If you are enthusiastic about exploring hiking trails, wildlife viewing, complex caves, South Dakota is a perfect place for it. South Dakota has a colossal network of state and national parks service sites designated by the US National Park Service. Wind Cave National Park is a great place to go underground, while Good Earth State Park is a great place to learn about native traditions. Here is a list of the South Dakota national parks for suggestions on where to go on your next outdoor excursion.
South Dakota has the highest number of tourists to the national parks of any Great Plains state. It’s where white Americans transformed Mount Rushmore into Tunkasila Sakpe Paha’s ancestral sacred mountain. Let’s learn about the cultural and natural significance of each location.
Badlands National Park
The Badlands National Park is the first of several national park service sites in South Dakota. It spans about 242,000 acres in the southwestern region of the state.
Deposition and erosion created the buttes and spires of Badlands National Park. Badlands National Park rocks deposited in the area for up to 75 million years. They began to erode 500,00 years ago due to wind and water erosion.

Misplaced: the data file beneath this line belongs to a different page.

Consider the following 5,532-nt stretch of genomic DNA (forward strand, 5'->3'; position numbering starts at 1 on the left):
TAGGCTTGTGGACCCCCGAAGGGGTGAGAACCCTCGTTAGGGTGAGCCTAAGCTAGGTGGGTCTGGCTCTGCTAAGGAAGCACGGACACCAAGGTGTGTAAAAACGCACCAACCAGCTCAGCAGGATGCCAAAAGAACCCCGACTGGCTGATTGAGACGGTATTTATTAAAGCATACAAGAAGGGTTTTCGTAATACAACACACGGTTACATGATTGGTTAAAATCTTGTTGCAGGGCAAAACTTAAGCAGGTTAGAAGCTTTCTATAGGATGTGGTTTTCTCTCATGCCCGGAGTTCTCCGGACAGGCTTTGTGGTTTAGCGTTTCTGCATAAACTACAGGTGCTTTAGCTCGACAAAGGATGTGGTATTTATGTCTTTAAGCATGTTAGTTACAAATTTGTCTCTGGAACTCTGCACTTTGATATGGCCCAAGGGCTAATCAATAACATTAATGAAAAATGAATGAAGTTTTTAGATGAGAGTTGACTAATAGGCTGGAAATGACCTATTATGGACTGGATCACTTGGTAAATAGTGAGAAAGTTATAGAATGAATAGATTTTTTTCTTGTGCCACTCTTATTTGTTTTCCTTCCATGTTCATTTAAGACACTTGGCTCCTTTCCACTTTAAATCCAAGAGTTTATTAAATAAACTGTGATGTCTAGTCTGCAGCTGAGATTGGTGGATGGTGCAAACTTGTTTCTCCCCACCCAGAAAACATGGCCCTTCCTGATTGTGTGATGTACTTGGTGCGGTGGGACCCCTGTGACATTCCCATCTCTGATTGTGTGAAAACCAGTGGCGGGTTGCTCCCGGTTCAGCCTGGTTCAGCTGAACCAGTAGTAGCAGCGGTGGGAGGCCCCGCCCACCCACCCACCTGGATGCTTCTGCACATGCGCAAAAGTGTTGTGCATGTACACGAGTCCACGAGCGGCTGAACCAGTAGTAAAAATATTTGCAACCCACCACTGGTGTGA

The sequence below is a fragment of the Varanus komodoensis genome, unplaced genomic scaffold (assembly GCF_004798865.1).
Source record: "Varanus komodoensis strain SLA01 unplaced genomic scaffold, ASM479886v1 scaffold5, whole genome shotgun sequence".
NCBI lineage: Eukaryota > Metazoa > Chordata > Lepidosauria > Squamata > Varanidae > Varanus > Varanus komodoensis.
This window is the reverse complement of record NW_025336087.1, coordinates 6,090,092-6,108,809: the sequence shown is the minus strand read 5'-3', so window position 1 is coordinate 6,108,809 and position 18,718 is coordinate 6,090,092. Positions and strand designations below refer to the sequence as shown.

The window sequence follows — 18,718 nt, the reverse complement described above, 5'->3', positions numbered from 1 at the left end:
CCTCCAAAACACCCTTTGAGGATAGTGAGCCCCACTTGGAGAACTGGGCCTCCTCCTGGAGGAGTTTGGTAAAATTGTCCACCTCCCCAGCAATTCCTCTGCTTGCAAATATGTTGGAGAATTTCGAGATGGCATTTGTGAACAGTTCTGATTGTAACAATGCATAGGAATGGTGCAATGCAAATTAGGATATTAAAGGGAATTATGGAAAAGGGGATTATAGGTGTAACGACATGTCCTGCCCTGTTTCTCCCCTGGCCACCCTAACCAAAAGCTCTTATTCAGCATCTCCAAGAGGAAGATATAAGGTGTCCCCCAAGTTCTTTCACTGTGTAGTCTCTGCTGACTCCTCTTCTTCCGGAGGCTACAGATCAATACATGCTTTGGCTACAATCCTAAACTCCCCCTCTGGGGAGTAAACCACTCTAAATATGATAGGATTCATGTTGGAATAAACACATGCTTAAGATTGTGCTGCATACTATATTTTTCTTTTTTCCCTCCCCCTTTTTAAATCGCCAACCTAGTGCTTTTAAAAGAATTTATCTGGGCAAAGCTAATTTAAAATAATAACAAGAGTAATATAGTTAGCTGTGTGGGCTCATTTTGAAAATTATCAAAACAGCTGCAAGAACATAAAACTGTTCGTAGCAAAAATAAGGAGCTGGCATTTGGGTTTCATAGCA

The granite spires and structures we see today formed in under half a million years. It’s also the country’s largest intact mixed-grass prairie. As the most visited national park in the Great Plains, Badlands National Park is a popular weekend getaway. Its closeness to Mount Rushmore attracts 3 million people every year. Unlike Mount Rushmore, Badlands National Park in South Dakota preserves pristine natural stone formations and surrounding grasslands and fauna.
The United States Air Force has a bomb and gunnery range there. In 1929, the site was designated as a national monument, but in 1978, it was upgraded to a national park. Seeing these incredible landforms is, without a doubt, the prime reason to visit Badlands National Park. You may explore fossil beds, try to find wildlife, and admire the scenery by driving along Badlands Loop Road (South Dakota Highway 240).
Big Badlands Overlook, the Ben Reifel Visitor Center, and the Fossil Exhibit Trailhead are worthwhile stops. If you opt to spend the night in the park, another favorite activity is stargazing.
Lewis & Clark National Historic Trail